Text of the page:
To unwind this imbalance would require clear communication that increased production is a policy goal as is a market-oriented flow of capital to development. With inflation high, several tools are available beyond interest rate hikes: first, create the conditions for supply to increase in response to price increases; markets are forward looking, so even the announcement of future supply by private investors and governments would help; second, in the advanced economies, reduce the size of government current spending and improve efficiency by targeting it more on the poor and vulnerable; this would reduce non-productive demand and leave more space for global capital markets to fund investment, taking pressure off inflation; and third, reduce the maturity of the central banks’ current and future bond holdings; this would send a signal to markets that capital can flow to other assets such as the short-term floating rate capital needed by smaller businesses to increase global output.
These adjustments of macroeconomic policies would improve the allocation of global capital, providing a path to reduce inflation, increase the value of a broader set of assets, and restart the growth in median income that is key to shared prosperity. The alternative is the status quo – slowing global growth, higher interest rates, greater risk aversion, fragility in many developing countries.
The crisis facing development is intensifying. Developing countries are in the middle of one of the most internationally synchronous episodes of monetary and fiscal policy tightening of the past five decades. Central banks in developing countries are already facing critical macroeconomic dilemmas. To curb the damaging inflation stemming from food, energy, and other imported and domestic goods and services, central banks in developing countries are having to raise interest rates and their private sectors will be facing much higher borrowing costs. This effect is being amplified as the search for yield becomes a search for safety, accelerating capital outflows and a depreciation of domestic currencies. Moreover, the aversion to long term investment risk is growing. The negative impact on growth is already palpable. At the same time, this new crisis that follows COVID-19 finds developing countries with eroded fiscal positions, including high debt and depressed budget revenues. Countries do not have enough fiscal buffers to provide support to key pro-growth and development spending.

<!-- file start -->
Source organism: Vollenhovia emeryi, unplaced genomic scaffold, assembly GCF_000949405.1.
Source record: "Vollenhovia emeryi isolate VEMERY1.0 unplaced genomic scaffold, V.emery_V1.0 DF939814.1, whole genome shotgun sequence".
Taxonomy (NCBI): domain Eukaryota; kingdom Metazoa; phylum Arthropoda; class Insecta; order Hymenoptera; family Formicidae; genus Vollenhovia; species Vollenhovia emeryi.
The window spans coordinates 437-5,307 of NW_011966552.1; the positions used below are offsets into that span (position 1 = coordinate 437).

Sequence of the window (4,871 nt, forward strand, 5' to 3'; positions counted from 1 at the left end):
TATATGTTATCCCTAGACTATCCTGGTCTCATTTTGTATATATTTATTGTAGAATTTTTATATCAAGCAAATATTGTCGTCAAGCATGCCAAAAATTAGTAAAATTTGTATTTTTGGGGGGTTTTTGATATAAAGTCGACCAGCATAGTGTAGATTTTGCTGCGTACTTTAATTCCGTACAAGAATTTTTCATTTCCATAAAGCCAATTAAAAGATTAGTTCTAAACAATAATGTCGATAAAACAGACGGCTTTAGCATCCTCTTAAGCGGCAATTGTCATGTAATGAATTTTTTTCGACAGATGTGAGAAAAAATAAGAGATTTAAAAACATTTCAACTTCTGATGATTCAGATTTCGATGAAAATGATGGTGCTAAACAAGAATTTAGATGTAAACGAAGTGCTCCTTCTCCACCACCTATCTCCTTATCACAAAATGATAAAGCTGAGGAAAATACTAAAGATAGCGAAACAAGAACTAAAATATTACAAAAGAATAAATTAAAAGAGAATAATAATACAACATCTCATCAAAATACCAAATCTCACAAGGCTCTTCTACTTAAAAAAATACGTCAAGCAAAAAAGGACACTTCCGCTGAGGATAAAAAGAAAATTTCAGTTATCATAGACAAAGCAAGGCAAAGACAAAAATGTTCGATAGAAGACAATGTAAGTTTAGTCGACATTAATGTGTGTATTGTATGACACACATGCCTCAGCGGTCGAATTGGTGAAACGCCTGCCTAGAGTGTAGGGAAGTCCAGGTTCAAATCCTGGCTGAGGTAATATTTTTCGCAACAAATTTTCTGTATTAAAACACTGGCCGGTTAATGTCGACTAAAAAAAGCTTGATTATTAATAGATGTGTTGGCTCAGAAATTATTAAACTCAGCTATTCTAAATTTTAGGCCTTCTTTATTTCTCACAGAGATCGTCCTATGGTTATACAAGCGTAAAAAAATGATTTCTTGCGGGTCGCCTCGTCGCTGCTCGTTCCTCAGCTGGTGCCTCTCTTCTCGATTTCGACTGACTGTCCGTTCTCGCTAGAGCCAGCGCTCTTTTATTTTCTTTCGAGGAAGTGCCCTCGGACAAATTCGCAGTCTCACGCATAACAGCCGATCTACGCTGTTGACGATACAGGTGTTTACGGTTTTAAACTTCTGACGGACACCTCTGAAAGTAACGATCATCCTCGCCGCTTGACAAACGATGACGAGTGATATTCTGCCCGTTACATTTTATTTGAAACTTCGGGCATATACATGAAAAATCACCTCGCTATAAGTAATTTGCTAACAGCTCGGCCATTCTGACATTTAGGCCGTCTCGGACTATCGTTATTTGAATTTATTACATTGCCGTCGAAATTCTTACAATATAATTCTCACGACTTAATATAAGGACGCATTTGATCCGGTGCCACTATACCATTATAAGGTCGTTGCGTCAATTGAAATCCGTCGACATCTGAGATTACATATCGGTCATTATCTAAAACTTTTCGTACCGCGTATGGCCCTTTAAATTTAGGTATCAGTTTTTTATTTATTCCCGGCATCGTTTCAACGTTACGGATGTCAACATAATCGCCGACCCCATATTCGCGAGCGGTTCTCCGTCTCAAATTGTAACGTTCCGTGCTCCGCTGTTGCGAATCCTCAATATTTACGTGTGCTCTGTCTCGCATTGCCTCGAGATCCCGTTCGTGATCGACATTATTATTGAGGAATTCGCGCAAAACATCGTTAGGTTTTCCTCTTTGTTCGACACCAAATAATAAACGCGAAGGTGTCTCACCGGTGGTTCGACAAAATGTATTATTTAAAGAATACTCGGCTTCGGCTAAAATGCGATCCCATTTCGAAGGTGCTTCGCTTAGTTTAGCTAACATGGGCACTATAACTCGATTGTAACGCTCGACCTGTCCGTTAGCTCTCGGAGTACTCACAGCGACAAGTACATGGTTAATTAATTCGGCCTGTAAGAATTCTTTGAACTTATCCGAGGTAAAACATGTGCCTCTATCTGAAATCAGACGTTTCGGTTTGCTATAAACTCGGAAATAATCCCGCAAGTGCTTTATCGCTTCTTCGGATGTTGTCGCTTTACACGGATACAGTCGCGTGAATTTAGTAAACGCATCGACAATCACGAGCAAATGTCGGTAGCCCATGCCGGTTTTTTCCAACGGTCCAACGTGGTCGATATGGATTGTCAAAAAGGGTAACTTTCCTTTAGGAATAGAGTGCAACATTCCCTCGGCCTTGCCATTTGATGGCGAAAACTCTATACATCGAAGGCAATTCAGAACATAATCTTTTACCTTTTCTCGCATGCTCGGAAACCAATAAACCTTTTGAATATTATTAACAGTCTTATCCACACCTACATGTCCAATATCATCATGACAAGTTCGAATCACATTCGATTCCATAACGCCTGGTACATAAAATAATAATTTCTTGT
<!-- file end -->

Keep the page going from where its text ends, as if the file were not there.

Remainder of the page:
More spending on education and health preparedness are urgently needed. Developing country governments will need to spend their limited budget in these sectors more efficiently. Infrastructure investment is key to enable jobs in the short term and growth over the medium-term. In times of crisis, these critical investments often lose out. We need to push against that historical trend through expanded private sector participation and optimization of the often-large balance sheets of SOEs.
The fiscal needs can also be helped with decisive action to broaden the tax bases and improve collection efficiency. Debt relief from bilateral and commercial creditors will also play a key role in the most indebted countries. Indeed, the potential magnitude of the debt crisis ahead raises the stakes and may galvanize the interest by all parties in finding a workable solution.
At the same time, the climate crisis caused by greenhouse gas emissions continues to be relentless. Climate-related natural disasters are impacting agriculture production, livelihoods of people across sectors of the economy, and migration. To support climate action, many developing countries need massive investments, concessional finance, and grants to enable their energy, transport, and agriculture transitions. Large sources of funding are also needed to support adaption and resilience in most developing countries. A principal thrust of our Climate Change Action Plan is to identify concrete impactful projects and policies in these areas and build the financing mechanisms and facilities to help the global community support global public goods in developing countries. We’re working with public and private partners, shareholders, and stakeholders on these challenges in the recognition that much more needs to be done in these areas.
Weathering this perfect storm and undoing the recent reversals in development require new macro- and micro-economic pathways in both advanced and developing countries. The urgency is clear in daily news reports of inflation, climate change, famine, civil protests, and violence. The World Bank Group is fully engaged in these challenges, realistic in our assessments, and eager to work on solutions, including with all of you participating today.